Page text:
About the Author(s)

Mankwana C. Makgoba symbol
Centre for Sustainable Agriculture, Rural Development, and Extension, Faculty of Natural and Agricultural Sciences, University of the Free State, Bloemfontein, South Africa

Phumudzo P. Tshikhudo Email symbol
Department of Agriculture, Land Reform and Rural Development, Directorate Plant Health, Division Pest Risk Analysis, Arcadia, Pretoria, South Africa

Livhuwani R. Nnzeru symbol
Department of Forestry, Fisheries and the Environment, Directorate Biosecurity, Cape Town, South Africa

Rudzani A. Makhado symbol
Department of Biodiversity, University of Limpopo, Sovenga, South Africa


Makgoba, M.C., Tshikhudo, P.P., Nnzeru, L.R. & Makhado, R.A., 2021, ‘Impact of fall armyworm (Spodoptera frugiperda) (J.E. Smith) on small-scale maize farmers and its control strategies in the Limpopo province, South Africa’, Jàmbá: Journal of Disaster Risk Studies 13(1), a1016. https://doi.org/10.4102/jamba.v13i1.1016

Original Research

Impact of fall armyworm (Spodoptera frugiperda) (J.E. Smith) on small-scale maize farmers and its control strategies in the Limpopo province, South Africa

Mankwana C. Makgoba, Phumudzo P. Tshikhudo, Livhuwani R. Nnzeru, Rudzani A. Makhado

Received: 09 July 2020; Accepted: 09 July 2021; Published: 27 Oct. 2021

Copyright: © 2021. The Author(s). Licensee: AOSIS.
This is an Open Access article distributed under the terms of the Creative Commons Attribution License, which permits unrestricted use, distribution, and reproduction in any medium, provided the original work is properly cited.


South Africa experienced major outbreaks of fall armyworm (Spodoptera frugiperda) (J.E. Smith) (Lepidoptera: Noctuidae), causing direct damage by feeding on both vegetative and reproductive parts of host plant. The study was conducted to determine the level of impact of fall armyworm on small-scale maize famers after the outbreak of fall armyworm and their control strategies at Ga-Mashashane and Mankweng villages in the Limpopo province. Semi-structured questionnaire was designed to gather information on the damage caused by fall armyworm, economic impact on the local market and control measures on fall armyworm. Using a snowball sampling procedure, 63 small-scale maize farmers from the two villages of the Limpopo province, South Africa, were randomly selected for this study. The results showed that all participants could correctly identify the fall armyworm and reported it as the most important maize pest during 2016–2017 cropping season. The maize yield loss experienced by affected farmers in the 2016–2017 cropping season was slightly lower as compared with the 2015–2016 harvest. These farmers used pesticides as a control measure for fall armyworm. Fall armyworm has become a major pest in South Africa and the tackling of fall armyworm by small-scale farmers and averting yield losses is thus critical. This study contributes to the knowledge on fall armyworm management by small-scale farmers, which is essential to enhancing food security.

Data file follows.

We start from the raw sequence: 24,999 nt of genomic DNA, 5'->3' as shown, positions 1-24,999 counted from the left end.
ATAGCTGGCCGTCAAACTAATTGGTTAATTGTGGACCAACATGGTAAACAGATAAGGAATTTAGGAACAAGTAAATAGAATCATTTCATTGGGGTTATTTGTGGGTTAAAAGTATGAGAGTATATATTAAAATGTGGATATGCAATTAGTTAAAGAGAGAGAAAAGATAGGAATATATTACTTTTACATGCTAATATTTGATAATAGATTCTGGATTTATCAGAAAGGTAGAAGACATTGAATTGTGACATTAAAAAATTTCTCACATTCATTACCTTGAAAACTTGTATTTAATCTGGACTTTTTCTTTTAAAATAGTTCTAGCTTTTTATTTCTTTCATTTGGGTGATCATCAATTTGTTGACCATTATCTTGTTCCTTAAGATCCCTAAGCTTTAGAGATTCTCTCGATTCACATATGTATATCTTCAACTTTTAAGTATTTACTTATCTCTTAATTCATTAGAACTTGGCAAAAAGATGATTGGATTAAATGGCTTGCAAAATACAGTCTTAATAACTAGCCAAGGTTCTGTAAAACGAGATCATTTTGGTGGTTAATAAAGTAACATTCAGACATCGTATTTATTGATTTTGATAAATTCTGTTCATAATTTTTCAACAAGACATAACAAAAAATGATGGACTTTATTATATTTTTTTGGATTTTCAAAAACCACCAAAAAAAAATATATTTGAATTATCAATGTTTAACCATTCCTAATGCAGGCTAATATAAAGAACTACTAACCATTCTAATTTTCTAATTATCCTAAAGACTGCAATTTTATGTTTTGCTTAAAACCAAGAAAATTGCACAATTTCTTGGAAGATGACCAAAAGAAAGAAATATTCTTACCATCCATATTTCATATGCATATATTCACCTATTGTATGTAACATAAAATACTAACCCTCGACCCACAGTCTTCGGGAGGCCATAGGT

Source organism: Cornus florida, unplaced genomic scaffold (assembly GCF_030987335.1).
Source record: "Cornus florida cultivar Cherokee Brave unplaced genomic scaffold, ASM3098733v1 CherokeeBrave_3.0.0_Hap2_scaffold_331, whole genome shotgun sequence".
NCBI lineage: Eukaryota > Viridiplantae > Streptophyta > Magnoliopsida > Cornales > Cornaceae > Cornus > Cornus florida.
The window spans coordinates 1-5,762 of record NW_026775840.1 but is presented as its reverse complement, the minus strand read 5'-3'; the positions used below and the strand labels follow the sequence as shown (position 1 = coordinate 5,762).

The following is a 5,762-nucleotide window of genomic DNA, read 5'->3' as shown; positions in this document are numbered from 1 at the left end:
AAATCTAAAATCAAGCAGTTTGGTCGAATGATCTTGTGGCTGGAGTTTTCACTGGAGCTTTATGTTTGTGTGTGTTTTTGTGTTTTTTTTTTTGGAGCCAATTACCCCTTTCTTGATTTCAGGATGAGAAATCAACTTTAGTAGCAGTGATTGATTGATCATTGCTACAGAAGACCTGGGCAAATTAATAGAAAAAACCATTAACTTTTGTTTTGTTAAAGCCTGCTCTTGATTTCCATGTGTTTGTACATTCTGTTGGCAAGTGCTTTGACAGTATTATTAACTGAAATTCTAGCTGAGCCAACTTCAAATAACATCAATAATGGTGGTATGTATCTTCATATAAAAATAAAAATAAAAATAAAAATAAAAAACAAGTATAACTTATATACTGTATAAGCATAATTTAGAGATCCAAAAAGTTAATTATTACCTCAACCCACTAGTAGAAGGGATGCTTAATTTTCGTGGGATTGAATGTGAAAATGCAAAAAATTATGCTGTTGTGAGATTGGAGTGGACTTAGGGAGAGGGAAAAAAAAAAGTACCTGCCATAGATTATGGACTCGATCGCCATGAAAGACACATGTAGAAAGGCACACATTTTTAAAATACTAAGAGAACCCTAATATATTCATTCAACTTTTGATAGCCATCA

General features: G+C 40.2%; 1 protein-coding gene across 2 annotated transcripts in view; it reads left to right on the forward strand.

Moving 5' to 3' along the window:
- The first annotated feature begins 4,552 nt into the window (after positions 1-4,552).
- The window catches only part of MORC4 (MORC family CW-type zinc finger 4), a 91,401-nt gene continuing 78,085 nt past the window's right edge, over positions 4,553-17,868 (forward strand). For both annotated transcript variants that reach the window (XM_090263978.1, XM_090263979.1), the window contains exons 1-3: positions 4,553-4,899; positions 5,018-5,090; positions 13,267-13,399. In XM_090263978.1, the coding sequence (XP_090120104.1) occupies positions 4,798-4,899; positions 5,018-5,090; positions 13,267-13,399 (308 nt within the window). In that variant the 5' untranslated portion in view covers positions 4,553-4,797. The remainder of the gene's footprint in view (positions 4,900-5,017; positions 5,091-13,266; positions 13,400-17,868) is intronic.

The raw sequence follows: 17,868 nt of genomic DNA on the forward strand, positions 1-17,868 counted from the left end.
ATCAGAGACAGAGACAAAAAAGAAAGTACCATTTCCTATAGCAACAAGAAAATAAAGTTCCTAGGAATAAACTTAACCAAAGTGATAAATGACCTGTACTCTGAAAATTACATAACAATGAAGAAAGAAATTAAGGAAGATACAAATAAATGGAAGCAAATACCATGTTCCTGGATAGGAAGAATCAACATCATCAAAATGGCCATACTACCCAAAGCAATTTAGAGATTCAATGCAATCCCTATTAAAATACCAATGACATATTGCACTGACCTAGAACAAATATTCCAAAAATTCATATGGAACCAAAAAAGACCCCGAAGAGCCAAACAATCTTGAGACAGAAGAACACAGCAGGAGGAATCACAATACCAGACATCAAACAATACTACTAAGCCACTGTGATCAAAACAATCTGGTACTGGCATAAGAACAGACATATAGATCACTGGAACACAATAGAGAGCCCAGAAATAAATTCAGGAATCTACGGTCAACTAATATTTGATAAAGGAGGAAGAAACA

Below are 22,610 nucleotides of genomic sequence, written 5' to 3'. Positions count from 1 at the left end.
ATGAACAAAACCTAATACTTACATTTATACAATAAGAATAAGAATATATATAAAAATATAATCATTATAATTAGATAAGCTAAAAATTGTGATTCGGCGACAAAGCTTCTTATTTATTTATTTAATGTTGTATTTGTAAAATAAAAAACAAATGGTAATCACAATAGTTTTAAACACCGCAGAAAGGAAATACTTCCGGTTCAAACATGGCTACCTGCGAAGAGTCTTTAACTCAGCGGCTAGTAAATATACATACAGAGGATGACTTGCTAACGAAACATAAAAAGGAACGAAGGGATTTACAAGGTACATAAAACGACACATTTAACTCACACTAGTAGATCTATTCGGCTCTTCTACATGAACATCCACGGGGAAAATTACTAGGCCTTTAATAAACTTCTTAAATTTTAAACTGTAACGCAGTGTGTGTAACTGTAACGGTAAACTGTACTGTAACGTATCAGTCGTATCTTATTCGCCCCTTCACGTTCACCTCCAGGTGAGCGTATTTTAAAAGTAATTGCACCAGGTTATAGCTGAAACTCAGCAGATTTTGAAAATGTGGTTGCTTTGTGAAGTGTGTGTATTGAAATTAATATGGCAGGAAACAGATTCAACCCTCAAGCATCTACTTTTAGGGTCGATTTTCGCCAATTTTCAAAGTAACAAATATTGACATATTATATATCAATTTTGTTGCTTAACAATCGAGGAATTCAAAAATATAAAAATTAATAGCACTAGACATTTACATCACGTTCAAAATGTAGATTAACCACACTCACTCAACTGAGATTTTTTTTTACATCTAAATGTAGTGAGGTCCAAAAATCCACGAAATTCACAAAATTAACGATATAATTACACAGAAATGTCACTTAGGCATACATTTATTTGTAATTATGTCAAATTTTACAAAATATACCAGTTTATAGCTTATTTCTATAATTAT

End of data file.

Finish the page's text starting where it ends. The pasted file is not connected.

Keywords: Quarantine pest; Spodoptera frugiperda; fall armyworm; maize; small-scale farmers.


Maize (Zea mays L.) is one of the most significant staple foods to many African communities, including South Africa. Over 200 million people in Africa are dependent on maize for food security (Abrahams et al. 2017a). A study of this nature would be futile without a proper review of understanding of the global impact caused by fall armyworm on host plants. The African continent experienced major outbreaks of fall armyworm (Spodoptera frugiperda) (J.E. Smith) (Lepidoptera: Noctuidae) attacking maize crop, which is difficult to control. Spodoptera frugiperda is widely distributed in America, causing the most serious damage to about 80 different commercial crops, including maize, rice, sorghum, sugarcane, cabbage, beet, groundnut, soybean, alfalfa, onion, pasture grasses, millet, tomato, potato and cotton (Day et al. 2017). Sweet corn is the vegetable crop that is most vulnerable amongst others. In Uganda, this pest attacked crops such as cotton, sugar cane, banana and vegetables (Tajuba 2017). The insect pest also prefers grasses, in which the field crops that are often damaged include barley, bermudagrass, buckwheat, clover, oats, peanuts, ryegrass, sugarbeets, sudangrass, soybeans, sugarcane, timothy, tobacco and wheat. Fall armyworm can cause damage to host plant species such as Sorghum halepense, bentgrass, crabgrass, johnsongrass, nutsedge, pigweed, sandspur and Cenchrus tribuloides (Barlow 2009).